What The Amazon Fires Mean For Climate Change

by: Rosie Dalton | 2 months ago | News

Image: photographed by Chico Batata last week in Sao Gabriel da Cachoeira, Brazil. Image source.

In case you missed it, the Amazon is burning. Responsible for providing 20% of the oxygen we breathe, the Amazon has been described as the Earth’s “lungs” – and it is now being destroyed at unprecedented rates.

According to The New York Times, fires in the rainforest have surged this year, as farmers seek to clear even more land in the name of ‘business’. More than 75,000 fires have reportedly erupted since the start of the year — which represents an 83% increase on last year and the highest number since records began in 2013.

Now US space agency NASA has released a disturbing set of satellite images, which show smoke and fire spreading across several Brazilian states at alarming pace. All of which has devastating ramifications for our planet. In a release last week, Greenpeace said there’s a vicious cycle between forest fires and climate change. In fact, as the fires increase, so do greenhouse gas emissions.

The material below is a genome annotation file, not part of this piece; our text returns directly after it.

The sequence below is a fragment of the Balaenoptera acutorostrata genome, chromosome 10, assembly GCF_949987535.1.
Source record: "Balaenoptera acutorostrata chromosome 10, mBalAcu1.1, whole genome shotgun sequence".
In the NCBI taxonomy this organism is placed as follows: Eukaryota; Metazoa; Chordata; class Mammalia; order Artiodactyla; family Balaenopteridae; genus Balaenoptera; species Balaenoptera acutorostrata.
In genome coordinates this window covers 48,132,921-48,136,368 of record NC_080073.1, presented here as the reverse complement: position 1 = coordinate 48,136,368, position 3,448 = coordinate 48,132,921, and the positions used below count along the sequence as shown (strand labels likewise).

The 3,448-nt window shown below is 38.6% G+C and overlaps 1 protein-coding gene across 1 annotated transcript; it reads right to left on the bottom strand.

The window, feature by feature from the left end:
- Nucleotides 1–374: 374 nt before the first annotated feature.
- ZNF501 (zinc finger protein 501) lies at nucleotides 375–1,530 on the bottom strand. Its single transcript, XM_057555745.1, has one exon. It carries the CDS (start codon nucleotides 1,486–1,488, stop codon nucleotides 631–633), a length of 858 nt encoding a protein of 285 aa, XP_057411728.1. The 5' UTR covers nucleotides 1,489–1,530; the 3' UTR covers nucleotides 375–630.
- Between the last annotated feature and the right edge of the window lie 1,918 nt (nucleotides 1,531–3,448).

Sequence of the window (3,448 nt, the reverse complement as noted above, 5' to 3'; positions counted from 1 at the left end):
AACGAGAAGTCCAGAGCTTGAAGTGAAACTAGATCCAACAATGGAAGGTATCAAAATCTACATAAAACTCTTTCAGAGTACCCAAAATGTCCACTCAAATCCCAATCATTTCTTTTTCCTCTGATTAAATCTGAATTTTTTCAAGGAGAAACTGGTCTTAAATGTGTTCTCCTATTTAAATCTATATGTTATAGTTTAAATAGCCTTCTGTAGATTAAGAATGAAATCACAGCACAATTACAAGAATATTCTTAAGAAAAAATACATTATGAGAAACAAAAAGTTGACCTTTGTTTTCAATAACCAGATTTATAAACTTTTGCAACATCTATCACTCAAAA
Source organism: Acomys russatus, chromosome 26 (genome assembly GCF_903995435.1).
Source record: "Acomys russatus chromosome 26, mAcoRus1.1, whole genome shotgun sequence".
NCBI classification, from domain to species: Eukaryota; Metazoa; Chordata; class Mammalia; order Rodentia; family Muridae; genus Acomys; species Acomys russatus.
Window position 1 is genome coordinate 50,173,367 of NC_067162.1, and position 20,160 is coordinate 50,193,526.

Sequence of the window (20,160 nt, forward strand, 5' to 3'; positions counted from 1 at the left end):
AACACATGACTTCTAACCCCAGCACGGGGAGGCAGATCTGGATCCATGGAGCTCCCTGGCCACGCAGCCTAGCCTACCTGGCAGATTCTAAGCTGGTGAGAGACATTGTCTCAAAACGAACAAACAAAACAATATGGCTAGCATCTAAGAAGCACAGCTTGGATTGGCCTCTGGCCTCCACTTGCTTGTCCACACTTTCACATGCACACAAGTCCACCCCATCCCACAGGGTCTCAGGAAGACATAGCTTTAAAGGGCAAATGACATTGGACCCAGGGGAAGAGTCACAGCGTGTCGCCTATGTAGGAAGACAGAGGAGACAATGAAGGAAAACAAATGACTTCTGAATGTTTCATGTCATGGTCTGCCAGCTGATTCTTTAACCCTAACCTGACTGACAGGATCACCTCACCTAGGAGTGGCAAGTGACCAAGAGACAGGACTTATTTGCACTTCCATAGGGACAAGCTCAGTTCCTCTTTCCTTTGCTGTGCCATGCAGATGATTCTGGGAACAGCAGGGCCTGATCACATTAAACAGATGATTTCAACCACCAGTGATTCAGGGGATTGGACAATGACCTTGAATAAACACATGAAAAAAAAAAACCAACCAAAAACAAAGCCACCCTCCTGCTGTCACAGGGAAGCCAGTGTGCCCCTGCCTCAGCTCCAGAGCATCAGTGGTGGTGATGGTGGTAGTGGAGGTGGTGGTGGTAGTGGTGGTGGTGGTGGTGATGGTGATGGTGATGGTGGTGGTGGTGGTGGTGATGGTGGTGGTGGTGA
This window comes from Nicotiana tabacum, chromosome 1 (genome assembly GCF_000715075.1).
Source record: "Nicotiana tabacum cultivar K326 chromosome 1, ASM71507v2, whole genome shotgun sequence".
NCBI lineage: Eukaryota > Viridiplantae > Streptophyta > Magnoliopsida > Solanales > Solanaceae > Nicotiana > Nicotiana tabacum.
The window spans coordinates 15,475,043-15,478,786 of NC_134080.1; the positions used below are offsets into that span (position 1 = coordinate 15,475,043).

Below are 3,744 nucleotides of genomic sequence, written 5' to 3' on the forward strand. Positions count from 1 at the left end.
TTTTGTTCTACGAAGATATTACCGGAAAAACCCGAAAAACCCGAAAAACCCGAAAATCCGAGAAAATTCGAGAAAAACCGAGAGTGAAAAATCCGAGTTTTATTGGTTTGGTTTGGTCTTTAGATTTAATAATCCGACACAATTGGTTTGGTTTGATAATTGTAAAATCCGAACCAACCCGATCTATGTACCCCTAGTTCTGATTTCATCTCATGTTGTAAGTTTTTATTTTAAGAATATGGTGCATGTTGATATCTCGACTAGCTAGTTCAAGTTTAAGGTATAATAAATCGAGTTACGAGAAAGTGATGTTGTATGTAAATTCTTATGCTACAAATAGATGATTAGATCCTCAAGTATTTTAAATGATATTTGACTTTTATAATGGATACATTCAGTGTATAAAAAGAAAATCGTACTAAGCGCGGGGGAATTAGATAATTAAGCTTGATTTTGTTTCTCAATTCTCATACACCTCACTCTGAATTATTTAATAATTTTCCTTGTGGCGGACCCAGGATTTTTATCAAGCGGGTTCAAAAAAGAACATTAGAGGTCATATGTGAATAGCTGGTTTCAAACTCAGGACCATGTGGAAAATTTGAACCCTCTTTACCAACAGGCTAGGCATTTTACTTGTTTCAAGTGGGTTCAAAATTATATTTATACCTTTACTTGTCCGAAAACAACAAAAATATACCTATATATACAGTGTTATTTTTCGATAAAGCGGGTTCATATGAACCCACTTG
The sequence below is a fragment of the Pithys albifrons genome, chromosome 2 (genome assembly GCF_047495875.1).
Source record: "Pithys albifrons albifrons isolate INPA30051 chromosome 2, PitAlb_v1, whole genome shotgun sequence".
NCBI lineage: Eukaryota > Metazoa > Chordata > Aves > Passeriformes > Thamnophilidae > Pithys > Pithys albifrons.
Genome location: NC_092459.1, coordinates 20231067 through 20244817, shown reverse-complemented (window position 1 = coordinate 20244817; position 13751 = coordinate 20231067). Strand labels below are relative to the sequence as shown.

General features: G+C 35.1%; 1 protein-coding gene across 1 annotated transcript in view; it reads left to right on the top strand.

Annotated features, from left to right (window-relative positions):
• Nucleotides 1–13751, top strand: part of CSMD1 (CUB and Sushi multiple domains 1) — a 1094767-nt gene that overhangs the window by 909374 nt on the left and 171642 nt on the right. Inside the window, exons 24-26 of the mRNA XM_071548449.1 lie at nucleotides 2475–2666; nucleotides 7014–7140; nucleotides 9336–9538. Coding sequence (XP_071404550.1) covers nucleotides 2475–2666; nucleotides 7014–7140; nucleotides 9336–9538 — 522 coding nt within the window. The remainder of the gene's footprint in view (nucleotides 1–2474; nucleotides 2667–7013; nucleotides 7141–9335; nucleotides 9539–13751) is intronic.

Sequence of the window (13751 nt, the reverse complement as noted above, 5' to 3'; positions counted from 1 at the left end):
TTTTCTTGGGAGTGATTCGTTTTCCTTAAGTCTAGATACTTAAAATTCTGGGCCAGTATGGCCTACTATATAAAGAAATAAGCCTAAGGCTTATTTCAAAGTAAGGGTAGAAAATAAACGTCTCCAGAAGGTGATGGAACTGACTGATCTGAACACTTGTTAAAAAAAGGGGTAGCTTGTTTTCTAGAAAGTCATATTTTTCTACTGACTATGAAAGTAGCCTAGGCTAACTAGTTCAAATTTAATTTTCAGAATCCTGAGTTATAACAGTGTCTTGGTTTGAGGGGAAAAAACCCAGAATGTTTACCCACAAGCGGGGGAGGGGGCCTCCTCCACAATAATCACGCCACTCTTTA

Image: NASA Earth Observatory images by Joshua Stevens. Image source

"In addition to increasing emissions, deforestation contributes directly to a change in rainfall patterns in the affected region, extending the length of the dry season, further affecting forests, biodiversity, agriculture and human health," Greenpeace explains. So, overwhelming though this information may be, it’s important to use our voice and consumer choice for positive change here.

By spreading awareness around these environmental tragedies and backing that up with the shopping habits to match, we can all contribute to a culture of change. One important way to do this is by seeking out sustainable fibres and brands that operate in a sustainable manner. Like Veja, for example, which actually works to increase the economic value of the Amazon by harvesting wild rubber for its soles there, in partnership with seringeiros (rubber tappers) inside the Chico Mendès extractive reserve, in the Brazilian state of Acre.

If each of us speaks up and shops to reflect our values, then we can all help put an end to the covert degradation of precious ecosystems like the Amazon rainforest.

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